Long-term effects of 60-Hz electric vs. magnetic fields on IL-1 and IL-2 activity in sheep

Steven H. Hefeneider, Sharon L. McCoy, Frances A. Hausman, Heidi L. Christensen, Diana Takahashi, Nancy Perrin, T. Dan Bracken, K. Y. Shin, Arthur S. Hall

Research output: Contribution to journalArticlepeer-review

14 Scopus citations


This study was designed to assess the effect of exposure to long-term extremely low-frequency electric and magnetic fields (ELF-EMF) from a 500kV transmission line on IL-1 and IL-2 activity in sheep. The primary hypothesis was that the reduction in IL-1 activity observed in our two previous short-term studies (10 months) was due to EMF exposure from this transmission line. To repeat and expand these studies and to characterize the components of EMF responsible for the previously observed reduction in IL-1 activity, the current experiment examined not only the effect of exposure to electric and magnetic fields, but also the magnetic field component alone. In the current study, IL-2 was examined to characterize the effects of EMF exposure on an indicator of T cell responses. 45 Suffolk ewe lambs were randomized into three groups of 15 animals each. One group of animals was placed in the EMF pen, located directly beneath the transmission line. A second group was placed in the shielded MF (magnetic field only) pen, also directly beneath the transmission line. The third group of animals was placed in the control pen located several hundred meters away from the transmission line. During the 27 month exposure period, blood samples were taken from all animals monthly. When the data were analyzed collectively over time, no significant differences between the groups were found for IL-1 or IL-2 activity. In previous studies ewe lambs of 8-10 weeks of age were used as the study animals and significant differences in IL-1 activity were observed after exposure of these animals to EMF at mean magnetic fields of 3.5-3.8 μT (35-38 mG) and mean electric fields of 5.2-5.8 kV/m. At the start of the current study EMF levels were reduced as compared to previous studies. One interpretation of the current data is that magnetic field strength and age of the animals may be important variables in determining whether EMF exposure will affect IL-1 activity. Bioelectromagnetics 22:170-177, 2001.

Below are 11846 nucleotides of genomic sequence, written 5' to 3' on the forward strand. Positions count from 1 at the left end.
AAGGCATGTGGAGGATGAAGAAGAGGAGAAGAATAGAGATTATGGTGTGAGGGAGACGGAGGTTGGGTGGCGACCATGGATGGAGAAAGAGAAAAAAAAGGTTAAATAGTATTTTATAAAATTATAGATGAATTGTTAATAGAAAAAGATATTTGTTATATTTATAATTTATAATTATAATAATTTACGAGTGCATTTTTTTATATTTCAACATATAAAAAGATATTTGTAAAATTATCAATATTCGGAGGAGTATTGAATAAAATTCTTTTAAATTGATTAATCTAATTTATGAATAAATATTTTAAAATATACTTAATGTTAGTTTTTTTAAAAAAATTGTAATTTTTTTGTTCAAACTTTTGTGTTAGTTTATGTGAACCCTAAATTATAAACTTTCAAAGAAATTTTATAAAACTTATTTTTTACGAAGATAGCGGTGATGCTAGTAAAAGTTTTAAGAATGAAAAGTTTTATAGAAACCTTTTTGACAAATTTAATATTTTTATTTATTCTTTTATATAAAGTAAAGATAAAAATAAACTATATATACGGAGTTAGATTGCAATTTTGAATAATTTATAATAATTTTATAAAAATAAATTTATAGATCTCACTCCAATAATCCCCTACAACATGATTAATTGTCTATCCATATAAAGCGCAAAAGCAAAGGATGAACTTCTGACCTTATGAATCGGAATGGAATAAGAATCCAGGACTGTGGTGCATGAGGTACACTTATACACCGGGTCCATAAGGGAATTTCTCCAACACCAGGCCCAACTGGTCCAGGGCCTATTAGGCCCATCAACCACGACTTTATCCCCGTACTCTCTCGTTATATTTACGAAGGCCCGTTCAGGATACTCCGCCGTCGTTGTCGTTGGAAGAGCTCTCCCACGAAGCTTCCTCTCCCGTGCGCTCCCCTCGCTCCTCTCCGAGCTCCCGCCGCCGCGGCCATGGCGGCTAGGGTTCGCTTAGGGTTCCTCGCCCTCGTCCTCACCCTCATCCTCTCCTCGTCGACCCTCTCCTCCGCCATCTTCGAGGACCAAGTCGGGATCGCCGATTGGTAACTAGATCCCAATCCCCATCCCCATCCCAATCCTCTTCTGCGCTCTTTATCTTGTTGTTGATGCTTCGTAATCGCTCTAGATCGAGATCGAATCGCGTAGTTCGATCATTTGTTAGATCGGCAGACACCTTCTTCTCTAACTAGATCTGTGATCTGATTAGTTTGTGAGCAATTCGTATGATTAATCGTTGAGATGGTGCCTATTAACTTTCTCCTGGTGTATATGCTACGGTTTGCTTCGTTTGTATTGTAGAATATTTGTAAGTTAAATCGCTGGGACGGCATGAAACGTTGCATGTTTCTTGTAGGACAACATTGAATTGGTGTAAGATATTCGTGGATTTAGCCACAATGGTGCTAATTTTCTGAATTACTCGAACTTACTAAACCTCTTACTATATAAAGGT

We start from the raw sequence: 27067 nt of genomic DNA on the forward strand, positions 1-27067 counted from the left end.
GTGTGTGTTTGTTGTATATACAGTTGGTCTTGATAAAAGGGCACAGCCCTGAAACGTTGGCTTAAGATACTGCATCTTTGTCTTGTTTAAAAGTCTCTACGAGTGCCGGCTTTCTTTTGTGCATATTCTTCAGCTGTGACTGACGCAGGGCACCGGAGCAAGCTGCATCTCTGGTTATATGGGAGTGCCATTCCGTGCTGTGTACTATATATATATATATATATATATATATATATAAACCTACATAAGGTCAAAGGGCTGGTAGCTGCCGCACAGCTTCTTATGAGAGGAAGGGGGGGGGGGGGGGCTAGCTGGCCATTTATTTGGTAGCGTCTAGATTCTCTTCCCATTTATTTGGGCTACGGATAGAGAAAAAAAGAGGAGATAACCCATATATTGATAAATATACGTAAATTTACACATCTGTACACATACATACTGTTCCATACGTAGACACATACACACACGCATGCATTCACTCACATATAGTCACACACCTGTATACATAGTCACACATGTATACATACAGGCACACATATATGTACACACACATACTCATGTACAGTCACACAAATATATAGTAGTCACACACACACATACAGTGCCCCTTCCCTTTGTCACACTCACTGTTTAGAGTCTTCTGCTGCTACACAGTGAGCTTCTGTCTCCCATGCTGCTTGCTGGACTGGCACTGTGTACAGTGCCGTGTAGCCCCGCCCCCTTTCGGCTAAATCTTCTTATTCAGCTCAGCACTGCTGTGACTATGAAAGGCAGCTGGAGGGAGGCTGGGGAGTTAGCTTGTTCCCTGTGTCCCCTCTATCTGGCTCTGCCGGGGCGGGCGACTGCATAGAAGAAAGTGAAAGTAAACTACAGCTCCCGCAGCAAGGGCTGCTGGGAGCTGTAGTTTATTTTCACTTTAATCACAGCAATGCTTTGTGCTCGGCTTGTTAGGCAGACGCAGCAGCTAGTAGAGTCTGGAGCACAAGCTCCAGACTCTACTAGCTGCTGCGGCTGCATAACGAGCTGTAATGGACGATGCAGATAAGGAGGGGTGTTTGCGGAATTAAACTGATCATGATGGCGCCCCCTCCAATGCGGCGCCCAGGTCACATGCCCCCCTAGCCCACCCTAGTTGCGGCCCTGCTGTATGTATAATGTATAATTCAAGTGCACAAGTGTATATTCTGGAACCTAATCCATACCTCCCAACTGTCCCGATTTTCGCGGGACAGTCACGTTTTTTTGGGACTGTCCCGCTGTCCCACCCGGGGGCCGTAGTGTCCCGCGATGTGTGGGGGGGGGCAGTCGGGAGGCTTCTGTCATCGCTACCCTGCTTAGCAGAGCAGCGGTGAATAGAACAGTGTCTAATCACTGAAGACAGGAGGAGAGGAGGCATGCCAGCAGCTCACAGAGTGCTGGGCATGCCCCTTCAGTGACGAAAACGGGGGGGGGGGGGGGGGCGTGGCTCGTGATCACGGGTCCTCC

Original languageEnglish (US)
Pages (from-to)170-177
Number of pages8
Issue number3
StatePublished - Apr 2001
Externally publishedYes


  • Cytokines
  • Extremely low frequency
  • Immune function
  • Interleukin 1
  • Magnetic field

ASJC Scopus subject areas

  • Biophysics
  • Physiology
  • Radiology Nuclear Medicine and imaging


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